I smoothly rode into the parking lot and started waiting for Carlos, leaning on the bike. They hadn’t arrived yet.
Disclaimer: All characters and events in this post — even those based on real people — are entirely fictional. All celebrity voices are impersonated…..poorly. This post contains coarse language and due to its content it should not be viewed by anyone.
Great news for all of you* on two wheels in (or soon-to-be-in) Armenia!
Here is an email I have received from one of our rider fellows a couple of minutes ago (in Armenian):
bike-festi start@ sksvum e Akhtalaic septemberi 15-in , cankali e bolor@ havakvats linen min4ev jam@ 15:00 (cerek@ ekexecu taratskum kazmakerpvelu e xorovatsi paraton taraznerov derasannerov ev ayln,isk jam@ 6-in stadionum sksvelu e rock paraton). Septemberi 16-in gnalu en Sevan, entex el pokrik mijocarum e linelu,ev 17-in gnalu en Jermuk` mianalu mec rock-festin. Bike festi shrjanaknerum kazmakerpvelu en khaxarkutyunner,mrcuytner,xaxer(Jermukum). Septemberi 21-in bolorov galis enk Yerevan nshelu ankakhutyan ton@. Menk mer vra enk vercnum Hayastanum mnalu voxj @ntackum vareliki tsaxser@. Artasahmanic bikerner@ petk e mtnen Bagratasheni koxmic, ancaketum klini mer koxmic nerkayacuci4,vor@ jamanac bikerin kpoxanci kartez,vareliki ktronner ev ayln. Amboxj @ntackum bikerner@ klinen GAI-i hskoxutyan tak t4anaparhnerin xndirneric azatelu npatakov.
Translation to English:
Bike-fest will kick off from Akhtala on September 15th. It’s desirable that everyone is there before 3:00PM (there’s gonna be a BBQ party in the church during the afternoon with national dresses, actors and shit. Then there’s gonna be a rock festival at 6PM in the stadium). On September 16th there’s gonna be another small event in Sevan, and on September 17th they [the bikers] are going to ride to Jermuk to join the rock fest. During the motorcycle fest lotteries, games and competitions are going to be organized in Jermuk. On September 21 we’re all gonna ride back to Yerevan to celebrate the Independence Day.
We [I assume the organizers?] will cover all expenses of motorcyclists’ fuel during the entire stay in Armenia. Foreign bikers/motorcyclists should enter Armenia from Bagratashen [a border town near Georgia]. We are going to have a representative at the border who will give the bikers a map, fuel purchase checks and other stuff. At all times the traffic police will be escorting the motorcyclists to avoid any issues on the road.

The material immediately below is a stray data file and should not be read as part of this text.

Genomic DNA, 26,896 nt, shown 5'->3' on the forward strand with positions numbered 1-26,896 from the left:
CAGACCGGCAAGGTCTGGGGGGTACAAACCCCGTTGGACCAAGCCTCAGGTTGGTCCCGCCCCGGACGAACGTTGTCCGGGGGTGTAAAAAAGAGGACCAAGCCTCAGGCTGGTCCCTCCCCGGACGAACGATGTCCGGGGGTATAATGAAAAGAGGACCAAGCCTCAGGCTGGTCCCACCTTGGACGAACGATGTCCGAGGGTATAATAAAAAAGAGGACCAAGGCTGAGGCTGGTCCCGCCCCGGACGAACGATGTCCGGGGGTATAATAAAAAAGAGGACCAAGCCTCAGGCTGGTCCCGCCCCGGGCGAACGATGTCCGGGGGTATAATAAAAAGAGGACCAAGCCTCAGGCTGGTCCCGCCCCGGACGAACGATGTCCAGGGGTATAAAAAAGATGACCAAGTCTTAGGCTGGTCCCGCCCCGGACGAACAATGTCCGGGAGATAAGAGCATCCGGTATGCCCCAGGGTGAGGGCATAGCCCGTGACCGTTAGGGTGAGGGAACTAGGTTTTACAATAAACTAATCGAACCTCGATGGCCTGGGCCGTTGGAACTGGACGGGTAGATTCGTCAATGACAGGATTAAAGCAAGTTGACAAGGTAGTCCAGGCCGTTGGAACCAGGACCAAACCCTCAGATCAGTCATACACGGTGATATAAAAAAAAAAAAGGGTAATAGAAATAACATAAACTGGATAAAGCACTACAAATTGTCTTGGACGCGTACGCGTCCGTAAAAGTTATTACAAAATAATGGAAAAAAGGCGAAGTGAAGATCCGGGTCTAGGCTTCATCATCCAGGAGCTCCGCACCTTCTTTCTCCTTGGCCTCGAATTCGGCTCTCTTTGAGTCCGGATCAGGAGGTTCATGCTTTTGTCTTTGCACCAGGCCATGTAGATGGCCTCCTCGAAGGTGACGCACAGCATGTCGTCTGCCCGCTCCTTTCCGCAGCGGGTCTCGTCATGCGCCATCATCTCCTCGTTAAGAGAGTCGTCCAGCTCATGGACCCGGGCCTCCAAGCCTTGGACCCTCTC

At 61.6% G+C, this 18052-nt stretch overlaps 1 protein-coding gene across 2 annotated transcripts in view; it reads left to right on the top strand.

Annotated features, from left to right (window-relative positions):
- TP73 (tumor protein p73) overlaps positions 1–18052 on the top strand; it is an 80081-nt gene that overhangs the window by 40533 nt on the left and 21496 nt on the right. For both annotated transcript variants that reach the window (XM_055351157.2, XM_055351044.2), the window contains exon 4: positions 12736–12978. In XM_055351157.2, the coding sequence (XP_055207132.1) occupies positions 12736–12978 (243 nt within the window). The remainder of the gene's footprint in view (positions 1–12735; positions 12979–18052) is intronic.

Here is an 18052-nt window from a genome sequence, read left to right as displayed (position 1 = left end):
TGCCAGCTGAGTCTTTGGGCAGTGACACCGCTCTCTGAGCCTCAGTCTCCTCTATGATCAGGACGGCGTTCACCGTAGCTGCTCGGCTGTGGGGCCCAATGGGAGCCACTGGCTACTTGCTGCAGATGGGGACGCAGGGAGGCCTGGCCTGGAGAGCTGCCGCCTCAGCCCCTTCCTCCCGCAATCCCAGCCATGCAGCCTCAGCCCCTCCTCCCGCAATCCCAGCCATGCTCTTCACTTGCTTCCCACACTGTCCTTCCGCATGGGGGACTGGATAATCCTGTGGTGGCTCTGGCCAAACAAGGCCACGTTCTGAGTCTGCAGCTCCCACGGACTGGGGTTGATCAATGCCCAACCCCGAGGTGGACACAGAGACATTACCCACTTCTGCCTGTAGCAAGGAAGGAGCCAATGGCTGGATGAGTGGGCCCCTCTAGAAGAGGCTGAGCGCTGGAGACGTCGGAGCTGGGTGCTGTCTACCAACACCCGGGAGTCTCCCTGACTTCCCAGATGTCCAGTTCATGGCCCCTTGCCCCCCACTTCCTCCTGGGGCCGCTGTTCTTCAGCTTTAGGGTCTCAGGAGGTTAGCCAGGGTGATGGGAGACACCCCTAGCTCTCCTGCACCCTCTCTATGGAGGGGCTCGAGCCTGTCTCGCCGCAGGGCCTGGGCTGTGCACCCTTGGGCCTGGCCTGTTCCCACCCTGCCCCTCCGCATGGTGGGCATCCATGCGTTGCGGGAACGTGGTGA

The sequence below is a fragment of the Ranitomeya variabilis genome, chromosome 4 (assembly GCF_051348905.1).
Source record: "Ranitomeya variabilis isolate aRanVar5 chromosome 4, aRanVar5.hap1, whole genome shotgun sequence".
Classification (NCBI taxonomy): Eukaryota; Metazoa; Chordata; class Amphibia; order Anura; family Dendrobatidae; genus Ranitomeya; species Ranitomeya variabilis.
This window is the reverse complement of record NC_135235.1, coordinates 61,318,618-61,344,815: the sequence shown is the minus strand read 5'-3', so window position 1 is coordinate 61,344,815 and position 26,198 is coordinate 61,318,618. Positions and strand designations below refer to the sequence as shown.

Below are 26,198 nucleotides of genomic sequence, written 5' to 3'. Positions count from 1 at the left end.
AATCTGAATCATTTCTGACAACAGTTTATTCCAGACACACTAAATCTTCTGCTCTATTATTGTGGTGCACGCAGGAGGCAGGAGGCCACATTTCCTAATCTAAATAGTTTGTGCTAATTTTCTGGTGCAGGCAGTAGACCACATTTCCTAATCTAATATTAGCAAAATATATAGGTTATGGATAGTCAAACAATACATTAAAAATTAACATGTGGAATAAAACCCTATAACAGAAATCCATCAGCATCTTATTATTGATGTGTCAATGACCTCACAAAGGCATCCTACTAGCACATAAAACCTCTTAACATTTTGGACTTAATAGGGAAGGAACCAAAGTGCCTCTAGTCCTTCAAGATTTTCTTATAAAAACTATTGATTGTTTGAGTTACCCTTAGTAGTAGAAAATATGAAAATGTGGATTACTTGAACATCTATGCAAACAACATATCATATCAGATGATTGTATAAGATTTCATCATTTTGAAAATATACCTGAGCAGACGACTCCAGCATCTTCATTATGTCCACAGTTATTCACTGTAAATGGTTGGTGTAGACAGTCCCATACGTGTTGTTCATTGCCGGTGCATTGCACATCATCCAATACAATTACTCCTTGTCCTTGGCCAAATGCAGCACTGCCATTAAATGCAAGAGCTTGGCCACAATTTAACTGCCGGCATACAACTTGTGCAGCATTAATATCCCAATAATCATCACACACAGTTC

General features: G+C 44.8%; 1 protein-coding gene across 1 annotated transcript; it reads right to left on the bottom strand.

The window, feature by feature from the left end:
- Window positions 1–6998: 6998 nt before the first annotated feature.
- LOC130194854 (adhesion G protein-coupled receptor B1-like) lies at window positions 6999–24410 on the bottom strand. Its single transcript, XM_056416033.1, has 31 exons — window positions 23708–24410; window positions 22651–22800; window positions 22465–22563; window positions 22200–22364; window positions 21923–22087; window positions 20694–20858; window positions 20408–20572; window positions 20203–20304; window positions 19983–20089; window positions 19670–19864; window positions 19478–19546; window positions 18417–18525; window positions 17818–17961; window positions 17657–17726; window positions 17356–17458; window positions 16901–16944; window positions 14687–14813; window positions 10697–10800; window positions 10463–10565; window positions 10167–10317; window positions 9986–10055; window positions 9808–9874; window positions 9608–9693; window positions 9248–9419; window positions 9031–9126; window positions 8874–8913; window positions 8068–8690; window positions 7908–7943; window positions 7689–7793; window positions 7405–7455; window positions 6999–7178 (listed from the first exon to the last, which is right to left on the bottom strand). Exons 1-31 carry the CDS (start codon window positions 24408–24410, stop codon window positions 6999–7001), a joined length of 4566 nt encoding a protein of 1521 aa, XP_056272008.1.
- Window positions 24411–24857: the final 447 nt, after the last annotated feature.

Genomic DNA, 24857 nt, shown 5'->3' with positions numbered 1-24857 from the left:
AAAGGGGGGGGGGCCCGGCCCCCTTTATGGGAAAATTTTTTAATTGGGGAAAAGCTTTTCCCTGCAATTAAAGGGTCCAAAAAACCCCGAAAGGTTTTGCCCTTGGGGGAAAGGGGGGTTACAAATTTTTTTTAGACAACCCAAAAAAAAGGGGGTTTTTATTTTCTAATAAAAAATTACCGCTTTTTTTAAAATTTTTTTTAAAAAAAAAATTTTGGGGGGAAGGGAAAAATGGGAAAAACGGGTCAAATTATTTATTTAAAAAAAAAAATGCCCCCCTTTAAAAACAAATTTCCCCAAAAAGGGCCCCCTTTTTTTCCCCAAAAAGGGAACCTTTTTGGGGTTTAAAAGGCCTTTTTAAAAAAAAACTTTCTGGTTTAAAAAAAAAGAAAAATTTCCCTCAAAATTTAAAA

Then I randomly found out that PanARMENIAN.Net has more information available on the subject:
PanARMENIAN.Net – Travel without Borders project initiated by National Geographic Traveler Armenia through the assistance of RA government kicked off on August 24 with sailing of an international regatta.
The project consisting of 5 stages will finish nearby Tatev monastery on October 16, the day of opening of the longest ropeway in the world.
After Nairi and Ani boats complete their voyage, an equestrian tour will launch towards the Selim pass.
Between September 10 and 20, Armenia will host a bike fest, which is expected to bring together 150 bikers from different countries. The bikers will ride Bagratashen-Akhtala-Dilijan-Sevan-Selim pass-Jermuk route.
Besides, Music without Borders festival will take place in Jermuk.
The final stage will feature an international rally to follow Russia-Kazakhstan-Iran-Turkey-Georgia-Armenia route.
Conclusion: if you’re a motorcyclist and you want to visit Armenia (which happens to be a paradise for motorcycling), now is the perfect time!! Whether you’re riding a sportbike, a grand tourer, a cruiser, a streetfighter, a chopper or an enduro (especially an enduro!), hit the road and head over here! Even if you are a sociopath who does not care about the fantastic people he’s going to meet in Armenia, there’s still guaranteed free rides, free fuel and free police escort, where or when else would you ever have all of that together? I’d also add free drinks and free girls (maybe even guys and camels), but that wouldn’t be guaranteed. Take your shot!
For your extra information, Google Maps works great in Armenia (as long as you navigate your way through Georgia).
Have a safe trip!
* I’m gonna be on the other side of the planet from September 10, and that’s a bummer.